The Treasury has given a cautious welcome for variable annuities.
A paper on the annuity market, published alongside the pre-Budget report, has left the door open for the development of a “mid market” in retirement income products.
Variable annuities are a new take on drawdown using hedging strategies and mortality guarantees to make them appear like annuities. In the US, 80 per cent of retirement income goes into variable annuities rather than conventional annuity products. The most common form of variable annuity in the US is “five for life” which guarantees the buyer an income of 5 per cent of their pension fund for their lifetime. If their fund performs well, this income can increase but if the fund performs badly, they still have a guaranteed income. Effectively, it is an annuity with some upside potential.
The paper says that the “Government is keen to take representations from industry” in relation to these new products. However, it also cautions that these products must follow the main characteristics of annuities. In effect, they must offer a guaranteed income for life from the age of 75 and must not allow funds to be passed on at death other than to dependants.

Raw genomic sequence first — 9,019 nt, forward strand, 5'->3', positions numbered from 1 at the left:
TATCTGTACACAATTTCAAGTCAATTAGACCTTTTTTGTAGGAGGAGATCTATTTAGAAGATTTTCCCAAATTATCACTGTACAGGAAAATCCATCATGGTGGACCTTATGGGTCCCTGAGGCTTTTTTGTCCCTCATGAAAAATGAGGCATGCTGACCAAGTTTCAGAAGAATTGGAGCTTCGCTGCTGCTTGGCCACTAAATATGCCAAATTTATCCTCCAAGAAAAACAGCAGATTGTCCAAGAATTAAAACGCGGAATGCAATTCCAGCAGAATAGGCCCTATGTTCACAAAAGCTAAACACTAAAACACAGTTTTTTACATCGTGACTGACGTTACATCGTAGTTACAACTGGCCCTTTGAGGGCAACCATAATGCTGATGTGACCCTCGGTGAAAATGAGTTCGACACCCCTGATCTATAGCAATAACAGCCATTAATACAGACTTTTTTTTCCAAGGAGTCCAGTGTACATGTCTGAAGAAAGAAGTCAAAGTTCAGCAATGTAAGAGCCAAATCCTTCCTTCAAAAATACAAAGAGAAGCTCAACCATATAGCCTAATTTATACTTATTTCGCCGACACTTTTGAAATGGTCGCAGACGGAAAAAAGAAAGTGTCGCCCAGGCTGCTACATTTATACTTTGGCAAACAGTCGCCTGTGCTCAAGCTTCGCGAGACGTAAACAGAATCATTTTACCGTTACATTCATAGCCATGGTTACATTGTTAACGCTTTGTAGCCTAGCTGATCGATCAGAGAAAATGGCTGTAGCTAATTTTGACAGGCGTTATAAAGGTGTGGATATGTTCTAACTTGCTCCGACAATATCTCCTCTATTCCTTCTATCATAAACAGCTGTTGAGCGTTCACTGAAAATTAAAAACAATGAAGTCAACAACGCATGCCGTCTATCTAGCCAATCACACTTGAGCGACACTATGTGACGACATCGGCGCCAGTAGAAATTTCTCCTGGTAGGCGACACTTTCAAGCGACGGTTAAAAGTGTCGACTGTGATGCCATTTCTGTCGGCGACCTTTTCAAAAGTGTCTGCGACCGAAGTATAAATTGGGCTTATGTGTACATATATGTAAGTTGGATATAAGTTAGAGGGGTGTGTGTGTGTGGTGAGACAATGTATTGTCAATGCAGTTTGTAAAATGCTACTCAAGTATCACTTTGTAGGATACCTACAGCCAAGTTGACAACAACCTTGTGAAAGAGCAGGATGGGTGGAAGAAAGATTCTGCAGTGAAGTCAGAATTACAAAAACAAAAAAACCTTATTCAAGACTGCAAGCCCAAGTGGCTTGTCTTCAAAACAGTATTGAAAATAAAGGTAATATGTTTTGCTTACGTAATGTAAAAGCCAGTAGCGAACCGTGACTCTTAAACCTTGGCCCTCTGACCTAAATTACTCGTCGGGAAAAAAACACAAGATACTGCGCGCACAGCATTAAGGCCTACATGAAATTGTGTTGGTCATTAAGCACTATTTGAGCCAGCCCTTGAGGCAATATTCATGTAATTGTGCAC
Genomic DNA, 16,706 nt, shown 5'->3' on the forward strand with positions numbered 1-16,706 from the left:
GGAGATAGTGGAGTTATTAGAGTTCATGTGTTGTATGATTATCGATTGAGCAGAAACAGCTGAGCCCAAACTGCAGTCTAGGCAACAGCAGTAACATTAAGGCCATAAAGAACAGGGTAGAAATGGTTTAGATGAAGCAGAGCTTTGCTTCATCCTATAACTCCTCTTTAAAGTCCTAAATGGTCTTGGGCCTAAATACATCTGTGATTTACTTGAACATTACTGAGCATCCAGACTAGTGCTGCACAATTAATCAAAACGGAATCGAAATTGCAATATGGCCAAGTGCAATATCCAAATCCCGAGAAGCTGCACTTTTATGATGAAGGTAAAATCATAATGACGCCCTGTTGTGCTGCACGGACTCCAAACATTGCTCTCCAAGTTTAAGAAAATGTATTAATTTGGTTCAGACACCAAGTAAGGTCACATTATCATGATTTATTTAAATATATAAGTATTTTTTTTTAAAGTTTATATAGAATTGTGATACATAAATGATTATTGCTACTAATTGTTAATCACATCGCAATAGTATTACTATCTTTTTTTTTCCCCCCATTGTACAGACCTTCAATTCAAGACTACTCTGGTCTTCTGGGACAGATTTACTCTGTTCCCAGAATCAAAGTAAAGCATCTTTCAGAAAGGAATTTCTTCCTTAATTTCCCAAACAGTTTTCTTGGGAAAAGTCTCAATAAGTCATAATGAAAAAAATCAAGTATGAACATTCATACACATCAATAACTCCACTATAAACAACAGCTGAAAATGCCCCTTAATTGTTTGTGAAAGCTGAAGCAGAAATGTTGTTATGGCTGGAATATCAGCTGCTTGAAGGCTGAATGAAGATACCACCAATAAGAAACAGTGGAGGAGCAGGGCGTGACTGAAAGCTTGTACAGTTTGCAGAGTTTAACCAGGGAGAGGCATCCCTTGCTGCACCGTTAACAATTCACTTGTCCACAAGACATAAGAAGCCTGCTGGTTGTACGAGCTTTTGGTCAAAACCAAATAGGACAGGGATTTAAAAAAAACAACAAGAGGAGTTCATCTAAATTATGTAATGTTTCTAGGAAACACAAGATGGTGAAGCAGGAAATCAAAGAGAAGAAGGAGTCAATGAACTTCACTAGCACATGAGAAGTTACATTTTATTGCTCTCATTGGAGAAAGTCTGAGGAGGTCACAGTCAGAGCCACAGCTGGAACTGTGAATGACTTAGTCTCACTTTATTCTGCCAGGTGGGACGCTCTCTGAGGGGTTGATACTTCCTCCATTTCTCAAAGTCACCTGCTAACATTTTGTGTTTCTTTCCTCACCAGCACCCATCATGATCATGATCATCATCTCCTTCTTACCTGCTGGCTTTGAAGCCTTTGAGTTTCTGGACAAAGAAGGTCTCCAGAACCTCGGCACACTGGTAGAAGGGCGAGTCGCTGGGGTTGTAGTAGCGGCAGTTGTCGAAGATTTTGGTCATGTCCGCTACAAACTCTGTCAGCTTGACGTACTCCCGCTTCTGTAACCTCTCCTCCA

“Five for life” products have already appeared on the UK market but based upon life insurance bonds rather than pensions. This means that they do not qualify for tax relief either on the purchase price or through favourable treatment of the fund.
However, the current pension tax rules make it difficult to operate pension-based variable annuities and so it is good to see that the Government is open to the possibilities.